Universal’s DRM Drop: Just an Apple Negotiating Ploy

The Times reports that Universal Music will join EMI and drop DRM restrictions from its digital downloads — sort of. Why sort of?  Because Universal won’t be doing the deal with Apple’s iTunes.

Since Apple controls 70% of the digital music marketplace, the real news here is that Universal chief Doug Morris is still trying to negotiate with a monopolist without actually walking away from the monopolist. Earlier this summer Universal announced they would not renew their long-term contract with iTunes – but they continue to sell music through iTunes on a month-to-month basis. Now they’ll try to squeeze Steve Jobs by giving his competitors something Apple doesn’t have.

Universal’s move will make many people who follow the music business very happy, because they believe that DRM restrictions are a real problem for the industry. But I think they’re wrong.

The industry is certainly better off without DRM than with it. The restrictions are a belated attempt to lock up a store that has already lost many of its customers, and dropping them will be a benefit for the remaining ones. But a limited benefit. Most consumers don’t know what DRM is, and don’t understand why it’s a problem. Those who rip CDs or who acquire music via filesharing don’t have DRM problems. And those who buy songs from iTunes don’t have DRM problems, because they play them on iTunes players and iPods without a hitch.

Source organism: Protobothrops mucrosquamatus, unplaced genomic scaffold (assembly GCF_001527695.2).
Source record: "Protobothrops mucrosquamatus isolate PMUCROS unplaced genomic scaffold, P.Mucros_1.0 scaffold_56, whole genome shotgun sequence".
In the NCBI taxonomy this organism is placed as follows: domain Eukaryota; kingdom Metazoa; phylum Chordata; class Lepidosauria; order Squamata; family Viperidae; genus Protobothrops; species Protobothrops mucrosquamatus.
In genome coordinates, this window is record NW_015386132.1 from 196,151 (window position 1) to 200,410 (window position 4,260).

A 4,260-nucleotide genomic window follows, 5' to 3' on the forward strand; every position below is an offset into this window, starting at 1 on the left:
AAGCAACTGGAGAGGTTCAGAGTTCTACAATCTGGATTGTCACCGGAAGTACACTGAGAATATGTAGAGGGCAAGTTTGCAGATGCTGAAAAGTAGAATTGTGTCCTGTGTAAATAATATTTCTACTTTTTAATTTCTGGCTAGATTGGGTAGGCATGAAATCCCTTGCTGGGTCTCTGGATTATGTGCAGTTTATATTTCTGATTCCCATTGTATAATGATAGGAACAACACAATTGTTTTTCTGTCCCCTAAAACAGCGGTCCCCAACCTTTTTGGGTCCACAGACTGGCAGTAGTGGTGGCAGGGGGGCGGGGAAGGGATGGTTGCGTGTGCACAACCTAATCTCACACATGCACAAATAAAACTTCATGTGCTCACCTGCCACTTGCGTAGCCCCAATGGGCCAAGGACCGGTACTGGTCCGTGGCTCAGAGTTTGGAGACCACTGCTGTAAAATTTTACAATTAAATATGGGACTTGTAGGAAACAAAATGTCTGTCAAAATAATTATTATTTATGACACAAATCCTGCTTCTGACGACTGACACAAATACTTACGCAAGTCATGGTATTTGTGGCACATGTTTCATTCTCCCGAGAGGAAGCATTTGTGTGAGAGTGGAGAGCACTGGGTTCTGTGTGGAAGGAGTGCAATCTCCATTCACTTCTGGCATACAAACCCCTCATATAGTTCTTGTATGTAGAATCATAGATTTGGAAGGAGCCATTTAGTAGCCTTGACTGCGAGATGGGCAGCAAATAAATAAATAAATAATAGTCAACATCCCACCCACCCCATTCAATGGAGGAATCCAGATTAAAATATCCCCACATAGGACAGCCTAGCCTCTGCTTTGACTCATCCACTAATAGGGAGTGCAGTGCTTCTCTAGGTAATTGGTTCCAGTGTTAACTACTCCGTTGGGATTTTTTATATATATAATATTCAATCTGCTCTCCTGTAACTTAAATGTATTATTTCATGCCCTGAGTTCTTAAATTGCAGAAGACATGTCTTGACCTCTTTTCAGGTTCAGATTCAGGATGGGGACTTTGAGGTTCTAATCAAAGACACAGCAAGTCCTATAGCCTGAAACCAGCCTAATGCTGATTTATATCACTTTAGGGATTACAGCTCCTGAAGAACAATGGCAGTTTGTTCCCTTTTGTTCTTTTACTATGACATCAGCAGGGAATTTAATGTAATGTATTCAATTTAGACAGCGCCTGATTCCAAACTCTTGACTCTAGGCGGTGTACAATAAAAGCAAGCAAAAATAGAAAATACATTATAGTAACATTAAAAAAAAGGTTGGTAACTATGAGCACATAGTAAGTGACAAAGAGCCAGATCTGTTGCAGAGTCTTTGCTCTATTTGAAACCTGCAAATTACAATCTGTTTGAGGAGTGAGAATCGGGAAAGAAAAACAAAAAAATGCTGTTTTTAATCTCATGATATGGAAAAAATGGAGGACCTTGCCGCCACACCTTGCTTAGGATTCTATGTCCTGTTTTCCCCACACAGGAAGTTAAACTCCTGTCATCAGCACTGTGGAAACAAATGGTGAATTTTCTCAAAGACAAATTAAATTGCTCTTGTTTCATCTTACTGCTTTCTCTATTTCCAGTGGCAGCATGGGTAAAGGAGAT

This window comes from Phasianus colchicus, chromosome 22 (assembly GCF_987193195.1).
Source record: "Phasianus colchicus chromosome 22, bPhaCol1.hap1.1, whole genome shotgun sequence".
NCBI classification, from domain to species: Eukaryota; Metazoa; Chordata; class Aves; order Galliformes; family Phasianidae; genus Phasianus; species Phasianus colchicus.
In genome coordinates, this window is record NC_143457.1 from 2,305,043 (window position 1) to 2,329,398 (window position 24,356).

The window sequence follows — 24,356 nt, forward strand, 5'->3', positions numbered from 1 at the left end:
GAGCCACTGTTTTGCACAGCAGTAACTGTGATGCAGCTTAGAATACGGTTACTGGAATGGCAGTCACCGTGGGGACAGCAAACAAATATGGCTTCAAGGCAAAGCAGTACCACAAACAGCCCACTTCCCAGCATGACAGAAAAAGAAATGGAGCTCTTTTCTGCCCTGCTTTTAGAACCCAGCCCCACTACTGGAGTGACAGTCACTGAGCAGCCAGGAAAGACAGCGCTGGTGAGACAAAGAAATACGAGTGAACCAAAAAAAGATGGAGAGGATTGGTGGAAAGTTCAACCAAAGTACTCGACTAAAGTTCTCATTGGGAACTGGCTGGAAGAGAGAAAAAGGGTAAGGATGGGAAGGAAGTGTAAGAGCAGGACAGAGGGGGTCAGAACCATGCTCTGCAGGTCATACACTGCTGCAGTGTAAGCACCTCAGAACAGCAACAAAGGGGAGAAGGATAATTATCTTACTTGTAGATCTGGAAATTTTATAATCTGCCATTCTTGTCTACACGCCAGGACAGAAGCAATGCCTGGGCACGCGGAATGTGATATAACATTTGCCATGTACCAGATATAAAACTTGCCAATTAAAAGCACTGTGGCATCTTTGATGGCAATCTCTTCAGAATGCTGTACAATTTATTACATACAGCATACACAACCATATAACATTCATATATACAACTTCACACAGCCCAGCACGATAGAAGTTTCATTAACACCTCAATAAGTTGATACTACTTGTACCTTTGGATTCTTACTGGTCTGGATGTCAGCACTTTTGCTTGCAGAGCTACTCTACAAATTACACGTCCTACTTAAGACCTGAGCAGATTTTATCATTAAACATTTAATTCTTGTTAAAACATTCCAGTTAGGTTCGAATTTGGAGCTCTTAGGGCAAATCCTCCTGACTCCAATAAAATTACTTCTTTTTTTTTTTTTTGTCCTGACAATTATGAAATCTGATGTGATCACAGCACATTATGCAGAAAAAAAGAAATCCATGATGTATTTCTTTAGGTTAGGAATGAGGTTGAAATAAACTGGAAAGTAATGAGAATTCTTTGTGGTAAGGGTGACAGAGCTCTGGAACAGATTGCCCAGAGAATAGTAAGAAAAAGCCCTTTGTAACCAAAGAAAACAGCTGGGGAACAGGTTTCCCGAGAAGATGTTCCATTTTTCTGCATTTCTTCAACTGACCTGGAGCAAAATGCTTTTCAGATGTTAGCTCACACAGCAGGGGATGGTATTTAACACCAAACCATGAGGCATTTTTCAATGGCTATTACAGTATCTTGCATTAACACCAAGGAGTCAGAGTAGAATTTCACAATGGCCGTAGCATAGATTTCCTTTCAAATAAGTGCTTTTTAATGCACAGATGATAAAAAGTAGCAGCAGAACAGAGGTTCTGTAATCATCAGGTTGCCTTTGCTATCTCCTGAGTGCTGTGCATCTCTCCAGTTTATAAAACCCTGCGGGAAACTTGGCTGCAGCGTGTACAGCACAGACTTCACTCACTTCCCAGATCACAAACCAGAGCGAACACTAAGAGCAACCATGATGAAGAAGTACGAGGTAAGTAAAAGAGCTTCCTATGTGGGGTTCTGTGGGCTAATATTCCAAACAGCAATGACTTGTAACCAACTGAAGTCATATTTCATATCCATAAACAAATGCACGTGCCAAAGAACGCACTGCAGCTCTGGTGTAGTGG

The real problem for consumers is compatibility: Music you buy on Napster, Yahoo, Rhapsody, etc can’t be played on iPods. But again, only a fraction of buyers shop anywhere else but iTunes. Making other retailers’ m


usic compatible with iTunes would be nice for them, but that’s Apple’s call, and Apple has little incentive to do it. Note that even the DRM-free tracks EMI sells don’t work on most non-Apple players or software.  EMI said this month that sales of DRM-free tracks have been “encouraging”. But the industry will need much more than that to pull itself out of its long decline.

For an alternate take of the same argument, see Bob Lefsetz: “The problem here is the price. Not raw availability.”

Doug Morris: “Copy as much music as you’d like — as long as you don’t buy from iTunes.”